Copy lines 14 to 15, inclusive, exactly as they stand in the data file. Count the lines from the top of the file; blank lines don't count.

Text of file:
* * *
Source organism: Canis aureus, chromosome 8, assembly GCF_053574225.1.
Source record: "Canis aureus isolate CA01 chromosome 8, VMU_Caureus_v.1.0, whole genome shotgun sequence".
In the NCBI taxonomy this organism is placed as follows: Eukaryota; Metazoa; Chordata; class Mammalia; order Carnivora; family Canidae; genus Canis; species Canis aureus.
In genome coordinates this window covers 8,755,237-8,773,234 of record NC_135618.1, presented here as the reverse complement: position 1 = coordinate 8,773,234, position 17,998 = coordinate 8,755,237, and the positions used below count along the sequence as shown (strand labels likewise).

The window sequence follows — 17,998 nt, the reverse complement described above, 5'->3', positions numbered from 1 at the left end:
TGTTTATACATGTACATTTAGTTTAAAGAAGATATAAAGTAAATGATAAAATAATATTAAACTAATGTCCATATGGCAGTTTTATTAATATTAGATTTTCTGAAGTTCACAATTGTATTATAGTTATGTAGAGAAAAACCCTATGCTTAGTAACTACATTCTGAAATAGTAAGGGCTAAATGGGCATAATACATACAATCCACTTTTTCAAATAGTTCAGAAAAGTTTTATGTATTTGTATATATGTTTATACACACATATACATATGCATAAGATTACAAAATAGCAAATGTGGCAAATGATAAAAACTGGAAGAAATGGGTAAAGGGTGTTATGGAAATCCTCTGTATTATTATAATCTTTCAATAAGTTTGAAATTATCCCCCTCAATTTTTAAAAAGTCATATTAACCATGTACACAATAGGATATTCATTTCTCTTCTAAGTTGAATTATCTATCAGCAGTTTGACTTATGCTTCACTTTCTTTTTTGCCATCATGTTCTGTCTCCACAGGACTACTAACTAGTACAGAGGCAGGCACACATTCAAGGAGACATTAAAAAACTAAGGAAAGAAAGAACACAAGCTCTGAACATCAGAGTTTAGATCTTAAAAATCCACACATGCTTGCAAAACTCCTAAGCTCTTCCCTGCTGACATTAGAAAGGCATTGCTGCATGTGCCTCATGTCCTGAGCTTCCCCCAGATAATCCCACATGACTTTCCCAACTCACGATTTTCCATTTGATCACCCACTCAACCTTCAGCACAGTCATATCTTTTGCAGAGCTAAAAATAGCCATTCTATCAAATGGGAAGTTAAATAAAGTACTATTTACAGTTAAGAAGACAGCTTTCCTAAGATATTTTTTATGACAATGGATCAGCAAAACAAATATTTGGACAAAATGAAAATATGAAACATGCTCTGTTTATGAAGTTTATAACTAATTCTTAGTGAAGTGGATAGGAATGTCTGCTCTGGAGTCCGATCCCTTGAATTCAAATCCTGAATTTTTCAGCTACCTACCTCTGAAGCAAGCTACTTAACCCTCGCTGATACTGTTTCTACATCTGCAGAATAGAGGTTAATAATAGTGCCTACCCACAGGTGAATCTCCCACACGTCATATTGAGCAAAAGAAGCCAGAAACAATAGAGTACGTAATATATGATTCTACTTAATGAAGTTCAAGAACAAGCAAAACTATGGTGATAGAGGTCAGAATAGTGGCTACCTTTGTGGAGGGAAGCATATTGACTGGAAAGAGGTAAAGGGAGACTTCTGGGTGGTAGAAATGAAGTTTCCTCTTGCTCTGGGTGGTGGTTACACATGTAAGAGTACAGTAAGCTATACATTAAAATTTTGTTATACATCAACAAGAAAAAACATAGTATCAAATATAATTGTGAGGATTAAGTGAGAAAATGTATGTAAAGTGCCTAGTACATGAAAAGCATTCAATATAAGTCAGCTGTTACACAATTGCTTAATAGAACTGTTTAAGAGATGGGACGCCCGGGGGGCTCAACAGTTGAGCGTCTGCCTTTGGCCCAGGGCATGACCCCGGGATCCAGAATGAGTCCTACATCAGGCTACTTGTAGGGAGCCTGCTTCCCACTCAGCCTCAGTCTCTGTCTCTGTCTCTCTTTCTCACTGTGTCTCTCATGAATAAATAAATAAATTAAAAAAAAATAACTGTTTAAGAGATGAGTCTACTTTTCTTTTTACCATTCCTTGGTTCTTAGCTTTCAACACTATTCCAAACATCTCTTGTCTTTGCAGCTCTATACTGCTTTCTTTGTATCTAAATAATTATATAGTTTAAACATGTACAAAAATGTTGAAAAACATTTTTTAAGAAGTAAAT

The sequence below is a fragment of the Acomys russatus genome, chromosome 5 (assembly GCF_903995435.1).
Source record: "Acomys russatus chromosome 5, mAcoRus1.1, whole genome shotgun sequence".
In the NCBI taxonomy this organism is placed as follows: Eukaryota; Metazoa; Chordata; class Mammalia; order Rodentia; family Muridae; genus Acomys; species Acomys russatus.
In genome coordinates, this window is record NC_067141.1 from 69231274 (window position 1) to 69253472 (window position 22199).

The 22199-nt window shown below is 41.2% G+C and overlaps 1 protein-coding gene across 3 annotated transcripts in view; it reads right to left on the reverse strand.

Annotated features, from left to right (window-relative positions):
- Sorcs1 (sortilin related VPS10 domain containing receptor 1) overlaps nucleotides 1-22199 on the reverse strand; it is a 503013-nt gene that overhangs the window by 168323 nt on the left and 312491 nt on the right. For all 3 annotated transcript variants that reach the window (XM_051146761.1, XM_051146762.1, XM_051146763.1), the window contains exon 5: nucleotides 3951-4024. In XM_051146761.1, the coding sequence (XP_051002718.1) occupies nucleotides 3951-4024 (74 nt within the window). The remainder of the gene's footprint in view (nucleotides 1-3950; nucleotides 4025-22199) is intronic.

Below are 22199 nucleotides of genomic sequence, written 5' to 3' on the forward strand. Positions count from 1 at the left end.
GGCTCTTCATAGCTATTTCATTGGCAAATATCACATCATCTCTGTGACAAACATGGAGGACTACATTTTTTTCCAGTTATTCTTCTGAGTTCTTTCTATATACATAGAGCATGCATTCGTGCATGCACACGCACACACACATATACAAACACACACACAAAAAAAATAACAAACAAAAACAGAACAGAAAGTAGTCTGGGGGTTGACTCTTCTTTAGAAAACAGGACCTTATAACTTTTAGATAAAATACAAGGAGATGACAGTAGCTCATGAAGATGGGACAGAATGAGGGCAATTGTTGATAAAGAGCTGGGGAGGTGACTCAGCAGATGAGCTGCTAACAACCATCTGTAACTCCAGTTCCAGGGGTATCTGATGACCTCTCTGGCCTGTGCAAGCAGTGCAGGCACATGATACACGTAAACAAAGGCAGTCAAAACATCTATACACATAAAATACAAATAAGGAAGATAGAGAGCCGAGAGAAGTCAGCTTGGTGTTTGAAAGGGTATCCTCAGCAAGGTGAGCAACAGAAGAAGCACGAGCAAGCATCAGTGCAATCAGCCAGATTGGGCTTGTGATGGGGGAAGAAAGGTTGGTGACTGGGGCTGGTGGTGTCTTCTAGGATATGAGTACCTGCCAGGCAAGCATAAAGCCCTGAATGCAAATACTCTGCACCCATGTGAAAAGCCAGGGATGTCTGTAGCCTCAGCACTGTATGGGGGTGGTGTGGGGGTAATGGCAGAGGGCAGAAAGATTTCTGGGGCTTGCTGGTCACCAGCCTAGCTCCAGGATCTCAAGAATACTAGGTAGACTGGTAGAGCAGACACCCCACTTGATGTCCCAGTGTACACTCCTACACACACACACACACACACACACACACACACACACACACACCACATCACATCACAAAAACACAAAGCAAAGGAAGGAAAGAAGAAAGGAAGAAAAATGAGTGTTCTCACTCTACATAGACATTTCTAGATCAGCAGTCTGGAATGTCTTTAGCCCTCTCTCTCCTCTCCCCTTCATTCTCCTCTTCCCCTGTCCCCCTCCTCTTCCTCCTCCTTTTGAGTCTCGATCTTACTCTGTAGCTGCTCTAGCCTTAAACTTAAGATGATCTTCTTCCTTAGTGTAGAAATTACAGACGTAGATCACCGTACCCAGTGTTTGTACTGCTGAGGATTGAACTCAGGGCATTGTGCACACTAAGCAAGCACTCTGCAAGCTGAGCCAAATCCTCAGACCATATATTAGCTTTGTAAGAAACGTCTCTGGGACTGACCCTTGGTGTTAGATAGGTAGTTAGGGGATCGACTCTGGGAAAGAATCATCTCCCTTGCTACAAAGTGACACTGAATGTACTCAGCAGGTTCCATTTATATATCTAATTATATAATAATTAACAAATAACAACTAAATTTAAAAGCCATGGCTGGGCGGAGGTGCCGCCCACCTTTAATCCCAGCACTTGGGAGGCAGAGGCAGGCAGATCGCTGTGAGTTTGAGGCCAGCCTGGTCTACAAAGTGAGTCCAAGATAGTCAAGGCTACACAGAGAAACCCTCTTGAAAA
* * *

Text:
Below are 22199 nucleotides of genomic sequence, written 5' to 3' on the forward strand. Positions count from 1 at the left end.
GGCTCTTCATAGCTATTTCATTGGCAAATATCACATCATCTCTGTGACAAACATGGAGGACTACATTTTTTTCCAGTTATTCTTCTGAGTTCTTTCTATATACATAGAGCATGCATTCGTGCATGCACACGCACACACACATATACAAACACACACACAAAAAAAATAACAAACAAAAACAGAACAGAAAGTAGTCTGGGGGTTGACTCTTCTTTAGAAAACAGGACCTTATAACTTTTAGATAAAATACAAGGAGATGACAGTAGCTCATGAAGATGGGACAGAATGAGGGCAATTGTTGATAAAGAGCTGGGGAGGTGACTCAGCAGATGAGCTGCTAACAACCATCTGTAACTCCAGTTCCAGGGGTATCTGATGACCTCTCTGGCCTGTGCAAGCAGTGCAGGCACATGATACACGTAAACAAAGGCAGTCAAAACATCTATACACATAAAATACAAATAAGGAAGATAGAGAGCCGAGAGAAGTCAGCTTGGTGTTTGAAAGGGTATCCTCAGCAAGGTGAGCAACAGAAGAAGCACGAGCAAGCATCAGTGCAATCAGCCAGATTGGGCTTGTGATGGGGGAAGAAAGGTTGGTGACTGGGGCTGGTGGTGTCTTCTAGGATATGAGTACCTGCCAGGCAAGCATAAAGCCCTGAATGCAAATACTCTGCACCCATGTGAAAAGCCAGGGATGTCTGTAGCCTCAGCACTGTATGGGGGTGGTGTGGGGGTAATGGCAGAGGGCAGAAAGATTTCTGGGGCTTGCTGGTCACCAGCCTAGCTCCAGGATCTCAAGAATACTAGGTAGACTGGTAGAGCAGACACCCCACTTGATGTCCCAGTGTACACTCCTACACACACACACACACACACACACACACACACACACACACACCACATCACATCACAAAAACACAAAGCAAAGGAAGGAAAGAAGAAAGGAAGAAAAATGAGTGTTCTCACTCTACATAGACATTTCTAGATCAGCAGTCTGGAATGTCTTTAGCCCTCTCTCTCCTCTCCCCTTCATTCTCCTCTTCCCCTGTCCCCCTCCTCTTCCTCCTCCTTTTGAGTCTCGATCTTACTCTGTAGCTGCTCTAGCCTTAAACTTAAGATGATCTTCTTCCTTAGTGTAGAAATTACAGACGTAGATCACCGTACCCAGTGTTTGTACTGCTGAGGATTGAACTCAGGGCATTGTGCACACTAAGCAAGCACTCTGCAAGCTGAGCCAAATCCTCAGACCATATATTAGCTTTGTAAGAAACGTCTCTGGGACTGACCCTTGGTGTTAGATAGGTAGTTAGGGGATCGACTCTGGGAAAGAATCATCTCCCTTGCTACAAAGTGACACTGAATGTACTCAGCAGGTTCCATTTATATATCTAATTATATAATAATTAACAAATAACAACTAAATTTAAAAGCCATGGCTGGGCGGAGGTGCCGCCCACCTTTAATCCCAGCACTTGGGAGGCAGAGGCAGGCAGATCGCTGTGAGTTTGAGGCCAGCCTGGTCTACAAAGTGAGTCCAAGATAGTCAAGGCTACACAGAGAAACCCTCTTGAAAA